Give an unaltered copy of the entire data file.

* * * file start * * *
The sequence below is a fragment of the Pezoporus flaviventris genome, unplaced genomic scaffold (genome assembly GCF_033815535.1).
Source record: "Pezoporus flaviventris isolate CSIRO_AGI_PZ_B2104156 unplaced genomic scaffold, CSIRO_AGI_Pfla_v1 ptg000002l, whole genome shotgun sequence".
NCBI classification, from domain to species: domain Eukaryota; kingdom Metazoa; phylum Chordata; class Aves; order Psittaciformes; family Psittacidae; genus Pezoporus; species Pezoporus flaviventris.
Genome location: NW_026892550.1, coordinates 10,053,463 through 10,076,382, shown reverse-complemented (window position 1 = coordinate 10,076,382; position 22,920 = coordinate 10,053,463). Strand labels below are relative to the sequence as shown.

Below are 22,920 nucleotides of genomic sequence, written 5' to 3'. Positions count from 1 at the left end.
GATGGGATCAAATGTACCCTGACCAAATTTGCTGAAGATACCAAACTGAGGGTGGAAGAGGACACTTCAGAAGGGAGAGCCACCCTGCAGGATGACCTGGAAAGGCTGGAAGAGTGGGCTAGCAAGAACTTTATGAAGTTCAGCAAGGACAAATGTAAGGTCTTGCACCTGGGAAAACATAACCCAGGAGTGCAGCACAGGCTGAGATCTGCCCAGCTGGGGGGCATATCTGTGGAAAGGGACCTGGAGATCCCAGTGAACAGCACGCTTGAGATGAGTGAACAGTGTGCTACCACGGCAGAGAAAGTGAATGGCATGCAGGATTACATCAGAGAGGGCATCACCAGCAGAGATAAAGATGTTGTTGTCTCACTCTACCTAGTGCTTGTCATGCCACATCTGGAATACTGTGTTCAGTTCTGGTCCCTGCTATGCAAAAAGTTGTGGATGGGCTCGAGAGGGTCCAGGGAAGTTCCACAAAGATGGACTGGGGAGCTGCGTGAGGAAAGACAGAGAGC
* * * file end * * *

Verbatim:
The sequence below is a fragment of the Pezoporus flaviventris genome, unplaced genomic scaffold (genome assembly GCF_033815535.1).
Source record: "Pezoporus flaviventris isolate CSIRO_AGI_PZ_B2104156 unplaced genomic scaffold, CSIRO_AGI_Pfla_v1 ptg000002l, whole genome shotgun sequence".
NCBI classification, from domain to species: domain Eukaryota; kingdom Metazoa; phylum Chordata; class Aves; order Psittaciformes; family Psittacidae; genus Pezoporus; species Pezoporus flaviventris.
Genome location: NW_026892550.1, coordinates 10,053,463 through 10,076,382, shown reverse-complemented (window position 1 = coordinate 10,076,382; position 22,920 = coordinate 10,053,463). Strand labels below are relative to the sequence as shown.

Below are 22,920 nucleotides of genomic sequence, written 5' to 3'. Positions count from 1 at the left end.
GATGGGATCAAATGTACCCTGACCAAATTTGCTGAAGATACCAAACTGAGGGTGGAAGAGGACACTTCAGAAGGGAGAGCCACCCTGCAGGATGACCTGGAAAGGCTGGAAGAGTGGGCTAGCAAGAACTTTATGAAGTTCAGCAAGGACAAATGTAAGGTCTTGCACCTGGGAAAACATAACCCAGGAGTGCAGCACAGGCTGAGATCTGCCCAGCTGGGGGGCATATCTGTGGAAAGGGACCTGGAGATCCCAGTGAACAGCACGCTTGAGATGAGTGAACAGTGTGCTACCACGGCAGAGAAAGTGAATGGCATGCAGGATTACATCAGAGAGGGCATCACCAGCAGAGATAAAGATGTTGTTGTCTCACTCTACCTAGTGCTTGTCATGCCACATCTGGAATACTGTGTTCAGTTCTGGTCCCTGCTATGCAAAAAGTTGTGGATGGGCTCGAGAGGGTCCAGGGAAGTTCCACAAAGATGGACTGGGGAGCTGCGTGAGGAAAGACAGAGAGC